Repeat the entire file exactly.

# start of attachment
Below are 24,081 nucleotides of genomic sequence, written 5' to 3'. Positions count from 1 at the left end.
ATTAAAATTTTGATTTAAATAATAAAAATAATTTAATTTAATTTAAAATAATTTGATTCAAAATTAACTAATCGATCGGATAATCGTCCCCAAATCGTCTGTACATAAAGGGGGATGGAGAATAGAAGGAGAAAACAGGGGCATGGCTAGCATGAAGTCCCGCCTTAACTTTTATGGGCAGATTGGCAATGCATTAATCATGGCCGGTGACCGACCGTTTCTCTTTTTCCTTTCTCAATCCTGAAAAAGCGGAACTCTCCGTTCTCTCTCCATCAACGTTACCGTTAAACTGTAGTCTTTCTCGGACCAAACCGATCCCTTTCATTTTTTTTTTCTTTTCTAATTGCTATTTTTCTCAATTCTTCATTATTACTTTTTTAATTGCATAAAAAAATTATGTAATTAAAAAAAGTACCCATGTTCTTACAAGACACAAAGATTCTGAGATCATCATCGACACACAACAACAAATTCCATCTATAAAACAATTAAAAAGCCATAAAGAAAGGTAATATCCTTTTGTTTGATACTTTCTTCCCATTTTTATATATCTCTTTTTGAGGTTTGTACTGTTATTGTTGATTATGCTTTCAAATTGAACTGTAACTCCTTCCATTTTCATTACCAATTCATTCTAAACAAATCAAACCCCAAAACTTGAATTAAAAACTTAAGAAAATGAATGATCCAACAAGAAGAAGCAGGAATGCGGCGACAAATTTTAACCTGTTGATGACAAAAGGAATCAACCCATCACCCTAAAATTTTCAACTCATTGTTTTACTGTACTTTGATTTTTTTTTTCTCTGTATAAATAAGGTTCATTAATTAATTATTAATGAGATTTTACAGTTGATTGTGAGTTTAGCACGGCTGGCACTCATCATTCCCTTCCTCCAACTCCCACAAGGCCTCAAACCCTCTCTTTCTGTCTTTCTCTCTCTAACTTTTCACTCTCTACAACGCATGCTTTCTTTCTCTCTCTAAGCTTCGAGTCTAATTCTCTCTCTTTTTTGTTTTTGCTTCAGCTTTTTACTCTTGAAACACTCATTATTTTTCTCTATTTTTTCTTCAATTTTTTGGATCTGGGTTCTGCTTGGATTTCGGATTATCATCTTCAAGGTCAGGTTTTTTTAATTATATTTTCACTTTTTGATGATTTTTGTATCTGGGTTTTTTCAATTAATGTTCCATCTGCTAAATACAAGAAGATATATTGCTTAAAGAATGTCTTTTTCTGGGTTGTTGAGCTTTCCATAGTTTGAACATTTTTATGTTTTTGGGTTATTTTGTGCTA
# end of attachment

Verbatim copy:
Below are 24,081 nucleotides of genomic sequence, written 5' to 3'. Positions count from 1 at the left end.
ATTAAAATTTTGATTTAAATAATAAAAATAATTTAATTTAATTTAAAATAATTTGATTCAAAATTAACTAATCGATCGGATAATCGTCCCCAAATCGTCTGTACATAAAGGGGGATGGAGAATAGAAGGAGAAAACAGGGGCATGGCTAGCATGAAGTCCCGCCTTAACTTTTATGGGCAGATTGGCAATGCATTAATCATGGCCGGTGACCGACCGTTTCTCTTTTTCCTTTCTCAATCCTGAAAAAGCGGAACTCTCCGTTCTCTCTCCATCAACGTTACCGTTAAACTGTAGTCTTTCTCGGACCAAACCGATCCCTTTCATTTTTTTTTTCTTTTCTAATTGCTATTTTTCTCAATTCTTCATTATTACTTTTTTAATTGCATAAAAAAATTATGTAATTAAAAAAAGTACCCATGTTCTTACAAGACACAAAGATTCTGAGATCATCATCGACACACAACAACAAATTCCATCTATAAAACAATTAAAAAGCCATAAAGAAAGGTAATATCCTTTTGTTTGATACTTTCTTCCCATTTTTATATATCTCTTTTTGAGGTTTGTACTGTTATTGTTGATTATGCTTTCAAATTGAACTGTAACTCCTTCCATTTTCATTACCAATTCATTCTAAACAAATCAAACCCCAAAACTTGAATTAAAAACTTAAGAAAATGAATGATCCAACAAGAAGAAGCAGGAATGCGGCGACAAATTTTAACCTGTTGATGACAAAAGGAATCAACCCATCACCCTAAAATTTTCAACTCATTGTTTTACTGTACTTTGATTTTTTTTTTCTCTGTATAAATAAGGTTCATTAATTAATTATTAATGAGATTTTACAGTTGATTGTGAGTTTAGCACGGCTGGCACTCATCATTCCCTTCCTCCAACTCCCACAAGGCCTCAAACCCTCTCTTTCTGTCTTTCTCTCTCTAACTTTTCACTCTCTACAACGCATGCTTTCTTTCTCTCTCTAAGCTTCGAGTCTAATTCTCTCTCTTTTTTGTTTTTGCTTCAGCTTTTTACTCTTGAAACACTCATTATTTTTCTCTATTTTTTCTTCAATTTTTTGGATCTGGGTTCTGCTTGGATTTCGGATTATCATCTTCAAGGTCAGGTTTTTTTAATTATATTTTCACTTTTTGATGATTTTTGTATCTGGGTTTTTTCAATTAATGTTCCATCTGCTAAATACAAGAAGATATATTGCTTAAAGAATGTCTTTTTCTGGGTTGTTGAGCTTTCCATAGTTTGAACATTTTTATGTTTTTGGGTTATTTTGTGCTA